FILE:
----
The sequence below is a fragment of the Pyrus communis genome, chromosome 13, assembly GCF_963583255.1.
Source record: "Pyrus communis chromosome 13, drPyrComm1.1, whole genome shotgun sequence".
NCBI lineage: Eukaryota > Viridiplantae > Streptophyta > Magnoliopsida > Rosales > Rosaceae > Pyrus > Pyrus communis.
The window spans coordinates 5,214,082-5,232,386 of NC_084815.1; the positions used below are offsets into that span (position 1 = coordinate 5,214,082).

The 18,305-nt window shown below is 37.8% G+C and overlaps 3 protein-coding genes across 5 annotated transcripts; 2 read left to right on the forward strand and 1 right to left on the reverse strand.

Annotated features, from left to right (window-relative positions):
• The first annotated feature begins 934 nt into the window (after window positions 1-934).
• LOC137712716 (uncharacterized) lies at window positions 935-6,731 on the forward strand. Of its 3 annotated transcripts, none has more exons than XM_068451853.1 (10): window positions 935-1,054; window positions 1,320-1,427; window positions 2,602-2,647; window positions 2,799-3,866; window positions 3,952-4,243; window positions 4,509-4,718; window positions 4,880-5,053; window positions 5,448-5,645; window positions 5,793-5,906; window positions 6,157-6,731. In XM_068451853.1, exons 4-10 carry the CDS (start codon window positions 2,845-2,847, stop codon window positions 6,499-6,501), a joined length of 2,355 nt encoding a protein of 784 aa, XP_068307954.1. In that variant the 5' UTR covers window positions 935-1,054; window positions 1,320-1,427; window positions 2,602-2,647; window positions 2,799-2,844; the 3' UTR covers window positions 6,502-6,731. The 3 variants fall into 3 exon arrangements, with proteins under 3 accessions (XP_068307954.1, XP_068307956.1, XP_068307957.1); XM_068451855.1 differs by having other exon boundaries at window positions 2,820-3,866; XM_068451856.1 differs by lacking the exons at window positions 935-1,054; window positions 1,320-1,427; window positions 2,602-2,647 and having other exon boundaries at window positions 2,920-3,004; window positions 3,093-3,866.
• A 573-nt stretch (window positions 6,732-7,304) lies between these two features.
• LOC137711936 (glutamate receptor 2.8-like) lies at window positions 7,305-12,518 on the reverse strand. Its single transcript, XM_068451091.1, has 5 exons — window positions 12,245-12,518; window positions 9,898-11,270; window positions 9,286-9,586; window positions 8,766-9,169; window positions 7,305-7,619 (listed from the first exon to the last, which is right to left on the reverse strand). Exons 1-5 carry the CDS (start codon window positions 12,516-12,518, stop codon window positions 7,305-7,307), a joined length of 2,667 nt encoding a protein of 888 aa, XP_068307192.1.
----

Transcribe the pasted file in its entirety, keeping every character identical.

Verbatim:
The sequence below is a fragment of the Pyrus communis genome, chromosome 13, assembly GCF_963583255.1.
Source record: "Pyrus communis chromosome 13, drPyrComm1.1, whole genome shotgun sequence".
NCBI lineage: Eukaryota > Viridiplantae > Streptophyta > Magnoliopsida > Rosales > Rosaceae > Pyrus > Pyrus communis.
The window spans coordinates 5,214,082-5,232,386 of NC_084815.1; the positions used below are offsets into that span (position 1 = coordinate 5,214,082).

The 18,305-nt window shown below is 37.8% G+C and overlaps 3 protein-coding genes across 5 annotated transcripts; 2 read left to right on the forward strand and 1 right to left on the reverse strand.

Annotated features, from left to right (window-relative positions):
• The first annotated feature begins 934 nt into the window (after window positions 1-934).
• LOC137712716 (uncharacterized) lies at window positions 935-6,731 on the forward strand. Of its 3 annotated transcripts, none has more exons than XM_068451853.1 (10): window positions 935-1,054; window positions 1,320-1,427; window positions 2,602-2,647; window positions 2,799-3,866; window positions 3,952-4,243; window positions 4,509-4,718; window positions 4,880-5,053; window positions 5,448-5,645; window positions 5,793-5,906; window positions 6,157-6,731. In XM_068451853.1, exons 4-10 carry the CDS (start codon window positions 2,845-2,847, stop codon window positions 6,499-6,501), a joined length of 2,355 nt encoding a protein of 784 aa, XP_068307954.1. In that variant the 5' UTR covers window positions 935-1,054; window positions 1,320-1,427; window positions 2,602-2,647; window positions 2,799-2,844; the 3' UTR covers window positions 6,502-6,731. The 3 variants fall into 3 exon arrangements, with proteins under 3 accessions (XP_068307954.1, XP_068307956.1, XP_068307957.1); XM_068451855.1 differs by having other exon boundaries at window positions 2,820-3,866; XM_068451856.1 differs by lacking the exons at window positions 935-1,054; window positions 1,320-1,427; window positions 2,602-2,647 and having other exon boundaries at window positions 2,920-3,004; window positions 3,093-3,866.
• A 573-nt stretch (window positions 6,732-7,304) lies between these two features.
• LOC137711936 (glutamate receptor 2.8-like) lies at window positions 7,305-12,518 on the reverse strand. Its single transcript, XM_068451091.1, has 5 exons — window positions 12,245-12,518; window positions 9,898-11,270; window positions 9,286-9,586; window positions 8,766-9,169; window positions 7,305-7,619 (listed from the first exon to the last, which is right to left on the reverse strand). Exons 1-5 carry the CDS (start codon window positions 12,516-12,518, stop codon window positions 7,305-7,307), a joined length of 2,667 nt encoding a protein of 888 aa, XP_068307192.1.